The history of emotion studies
Emotion, generally referred to in the ancient world as pathos (from which we get words like sympathy and empathy), or adfectus (which refers to a state of body and/or mind and from which the word affect derives), is a term of fairly recent vintage. Coined in the mid-16th century, it became the expression of choice in the 19th. These days, it is most generally thought to refer to a strong feeling deriving from one's circumstances, mood, or relationships with others, but there is a long and ongoing debate about the precise nature and function of emotion that stretches back not only to Darwin and James, but also to the ancient world. Aristotle and the Stoics, for example, debated some of the same points that modern proponents of Affect and Appraisal theories of emotion do.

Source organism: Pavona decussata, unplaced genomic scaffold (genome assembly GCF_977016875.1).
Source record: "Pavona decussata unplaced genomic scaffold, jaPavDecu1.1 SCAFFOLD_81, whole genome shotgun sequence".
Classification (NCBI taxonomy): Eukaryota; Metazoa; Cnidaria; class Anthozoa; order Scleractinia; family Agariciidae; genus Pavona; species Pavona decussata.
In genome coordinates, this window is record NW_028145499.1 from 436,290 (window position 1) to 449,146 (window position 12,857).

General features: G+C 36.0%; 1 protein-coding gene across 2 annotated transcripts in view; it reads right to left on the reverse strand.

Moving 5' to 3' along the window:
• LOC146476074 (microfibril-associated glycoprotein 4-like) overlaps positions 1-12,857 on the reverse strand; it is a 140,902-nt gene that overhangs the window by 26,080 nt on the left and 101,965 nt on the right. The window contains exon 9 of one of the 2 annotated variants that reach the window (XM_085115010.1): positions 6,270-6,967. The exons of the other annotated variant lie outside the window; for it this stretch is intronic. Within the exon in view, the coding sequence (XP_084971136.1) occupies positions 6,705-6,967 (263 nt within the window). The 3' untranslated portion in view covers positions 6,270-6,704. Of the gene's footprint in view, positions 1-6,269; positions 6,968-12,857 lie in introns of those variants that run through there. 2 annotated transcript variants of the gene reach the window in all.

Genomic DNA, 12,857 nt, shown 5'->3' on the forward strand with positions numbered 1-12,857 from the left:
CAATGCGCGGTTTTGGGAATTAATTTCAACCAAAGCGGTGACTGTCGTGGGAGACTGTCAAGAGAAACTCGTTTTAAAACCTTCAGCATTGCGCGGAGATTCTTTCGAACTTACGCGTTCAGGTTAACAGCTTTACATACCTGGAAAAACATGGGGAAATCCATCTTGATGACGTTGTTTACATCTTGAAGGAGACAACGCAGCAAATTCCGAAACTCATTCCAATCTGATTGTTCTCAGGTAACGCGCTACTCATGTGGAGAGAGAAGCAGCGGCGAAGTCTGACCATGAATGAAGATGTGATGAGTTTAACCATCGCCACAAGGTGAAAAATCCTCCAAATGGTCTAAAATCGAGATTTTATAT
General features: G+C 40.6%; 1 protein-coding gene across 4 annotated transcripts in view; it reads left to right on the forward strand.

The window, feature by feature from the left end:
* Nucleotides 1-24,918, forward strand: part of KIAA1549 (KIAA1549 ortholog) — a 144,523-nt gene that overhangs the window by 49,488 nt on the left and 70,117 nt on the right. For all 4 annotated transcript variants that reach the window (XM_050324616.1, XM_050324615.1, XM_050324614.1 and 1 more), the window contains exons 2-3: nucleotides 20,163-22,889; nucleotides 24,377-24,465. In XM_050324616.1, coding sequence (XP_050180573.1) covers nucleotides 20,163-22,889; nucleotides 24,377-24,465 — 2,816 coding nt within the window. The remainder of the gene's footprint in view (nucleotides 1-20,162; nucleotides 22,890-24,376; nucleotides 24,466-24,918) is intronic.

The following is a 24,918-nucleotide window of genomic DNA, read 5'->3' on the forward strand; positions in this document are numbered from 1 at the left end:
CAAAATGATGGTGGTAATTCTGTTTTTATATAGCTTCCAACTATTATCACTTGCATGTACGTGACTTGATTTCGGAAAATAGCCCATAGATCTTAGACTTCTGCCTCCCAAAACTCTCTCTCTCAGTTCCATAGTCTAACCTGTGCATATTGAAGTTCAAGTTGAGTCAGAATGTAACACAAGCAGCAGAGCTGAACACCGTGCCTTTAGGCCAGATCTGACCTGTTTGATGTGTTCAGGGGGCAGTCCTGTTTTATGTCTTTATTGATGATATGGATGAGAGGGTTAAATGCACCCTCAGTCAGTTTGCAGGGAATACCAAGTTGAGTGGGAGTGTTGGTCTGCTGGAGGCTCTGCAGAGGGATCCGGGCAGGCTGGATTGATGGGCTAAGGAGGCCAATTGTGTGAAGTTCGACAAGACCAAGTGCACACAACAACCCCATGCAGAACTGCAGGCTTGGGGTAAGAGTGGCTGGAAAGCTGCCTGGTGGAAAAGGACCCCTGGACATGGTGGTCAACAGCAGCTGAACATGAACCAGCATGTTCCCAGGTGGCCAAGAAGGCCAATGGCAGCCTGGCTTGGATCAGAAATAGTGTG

Do you know any kids? Do they like books? Do you want to lure them down the path of Classical Studies before paleontology fever sets in? The good news is that there’s a new resource in development to help you do just that. I’m please to introduce Calliope’s Library: Books for Young Readers.
Figure 1: Bone Gap, by Laura Ruby. Krishni Burns writes, “I appreciate a modern-day Persephone who sets the curtains on fire to get the fire department’s attention, because trapped isn’t the same as helpless.”
Last year, the SCS blog provided several useful resources to help you find books for young Classics fans, among them Sarah Bond’s excellent post about titles that Classical scholars who are also parents have shared with their own children. In the post, Dr. Bond linked to a Twitter thread full of wonderful book recommendations. Twitter being what it is, that thread is now gone.